I’m sure we will see federalism in the manifesto beside the “we’re wi Ruth an Treesa no to a referendum” commitment.

  7. Charles L. Gallagher says:

    Hi Ed,

    I sent the following letter to The National Conversation but maybe too late for print deadline:-

    “Looking for some light entertainment while having a cuppa on Sunday afternoon I came across the Labour Party Conference and I was disgusted to hear the Session Chairman say to a lady who had just been called to speak, “Was that you ‘crossing’ yourself, maybe I should not have called you?” It seems that the Labour Party not only has a problem with anti-Antisemitism and Islamophobia but we can now add Roman Catholics and High Church of England, both of whom use the Sign of the Cross. I do not know who the character was but he did have a West Central Scotland accent.

    It is long overdue for Corbyn to get a grip of such behaviour and rid his Party of these people and all their sectarian bile. I do know that if Derek Mackay made such a comment at SNP Conference then he would face instant removal from the Conference and the Party.”

    I now know it was Kerr and he should be out on his ear, NOW.

  8. SleepingDog says:

    Does the hoary old political party system deliver democracy, or are their better alternatives like mandatable, recallable delegates? Could these alternatives be used within the current electoral system (perhaps by organizing constituency manifestos using collective decision-making), or should electoral system be a main priority?

  9. Jo says:

    Leonard is possibly the worst yet even with the competition he has for the title.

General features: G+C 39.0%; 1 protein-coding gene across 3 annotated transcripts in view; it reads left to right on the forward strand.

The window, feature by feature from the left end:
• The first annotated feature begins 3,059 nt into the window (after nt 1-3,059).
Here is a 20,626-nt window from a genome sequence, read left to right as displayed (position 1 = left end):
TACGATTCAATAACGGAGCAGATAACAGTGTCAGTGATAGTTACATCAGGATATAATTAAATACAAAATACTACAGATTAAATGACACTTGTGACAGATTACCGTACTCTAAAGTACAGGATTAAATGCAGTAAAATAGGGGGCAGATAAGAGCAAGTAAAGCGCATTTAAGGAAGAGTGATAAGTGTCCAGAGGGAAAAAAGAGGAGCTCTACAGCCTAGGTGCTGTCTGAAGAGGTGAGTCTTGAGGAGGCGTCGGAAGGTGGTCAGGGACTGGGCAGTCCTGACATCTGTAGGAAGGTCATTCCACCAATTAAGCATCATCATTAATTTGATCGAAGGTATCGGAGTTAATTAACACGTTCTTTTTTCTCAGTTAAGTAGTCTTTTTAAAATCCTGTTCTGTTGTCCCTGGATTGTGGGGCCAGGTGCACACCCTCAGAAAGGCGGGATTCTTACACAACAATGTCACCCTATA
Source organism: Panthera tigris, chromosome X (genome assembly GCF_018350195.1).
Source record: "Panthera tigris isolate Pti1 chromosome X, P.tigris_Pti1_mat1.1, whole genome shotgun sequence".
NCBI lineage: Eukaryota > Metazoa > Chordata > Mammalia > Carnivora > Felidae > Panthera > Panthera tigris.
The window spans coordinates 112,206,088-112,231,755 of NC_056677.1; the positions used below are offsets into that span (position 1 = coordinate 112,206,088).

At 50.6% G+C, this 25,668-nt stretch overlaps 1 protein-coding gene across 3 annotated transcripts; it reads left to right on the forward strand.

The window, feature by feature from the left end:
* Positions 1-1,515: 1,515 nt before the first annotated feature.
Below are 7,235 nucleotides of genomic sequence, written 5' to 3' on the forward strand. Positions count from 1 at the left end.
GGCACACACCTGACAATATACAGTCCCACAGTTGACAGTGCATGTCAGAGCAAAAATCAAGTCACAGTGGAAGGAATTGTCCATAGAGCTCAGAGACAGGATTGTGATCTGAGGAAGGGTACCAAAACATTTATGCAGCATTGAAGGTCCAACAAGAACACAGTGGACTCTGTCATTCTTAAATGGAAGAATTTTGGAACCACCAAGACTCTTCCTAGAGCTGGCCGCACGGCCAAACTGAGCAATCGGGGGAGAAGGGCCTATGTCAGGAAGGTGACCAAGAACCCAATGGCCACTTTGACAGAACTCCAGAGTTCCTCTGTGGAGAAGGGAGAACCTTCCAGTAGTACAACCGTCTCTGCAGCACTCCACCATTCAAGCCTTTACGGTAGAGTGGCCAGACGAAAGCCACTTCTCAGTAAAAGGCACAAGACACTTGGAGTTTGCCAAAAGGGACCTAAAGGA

No sooner has Corbyn taken one approach than Leonard is over-ruling him.

    Watching Leonard bouncing up and down when he speaks during FMQs is not a pretty sight. It always reminds me of those old TV shows where you could see the strings attached to the puppets.

    It’s a sad state of affairs when a person with Leonard’s very limited communication skills can end up leading at any level.

    On Andy Kerr, it was good to see Reporting Scotland featuring his remarks at Conference on the lunchtime news. Hopefully he isn’t out of the woods yet. His comments were disgraceful. I’m trying to imagine the reaction had Kerr observed that the woman about to speak was wearing a Star of David and snubbed her. Would that have been written off as a joke? Darn tootin’ it wouldn’t! He’d have resigned within the hour after being buried beneath howls of protest about anti-Semitism.

  10. bringiton says:

    Good luck with them trying to sell socialism to a country ( England) which is essentially Tory.
    Leonard should learn from history that a country (Scotland) which has voted for socialist policies over many decades,is consistently overruled by voters in England.
    The English press will ensure that voters are suitably outraged by the ideas of liberty,egality and fraternity and continue to doff caps to the feudalistic British establishment,
    Who needs democracy when you have the British labour party.

    1. Iain McIntosh says:

      The goal of socialsim that Leonard seeks is impossible due to the union and company that Leonard keeps!

  11. florian albert says:

    You refer to ‘anti-Catholic bigotry’ yet it is interesting that the no prominent Catholic seems to have taken offence.
    Also, you mention ‘west coast Labour’ sectarianism while the person who best personified this tendency was Sam Campbell, a Midlothian councillor.

    1. Jo says:

      “no prominent Catholic appears to have taken offence”

      So it’s all right then? No harm done?

      Firstly, we should all be offended by Kerr’s conduct. It was disgraceful. He is Chair of Labour’s NEC. He is a former minister in the Scottish Parliament so hardly naïve in what is and isn’t acceptable. Sectarian behaviour is not acceptable.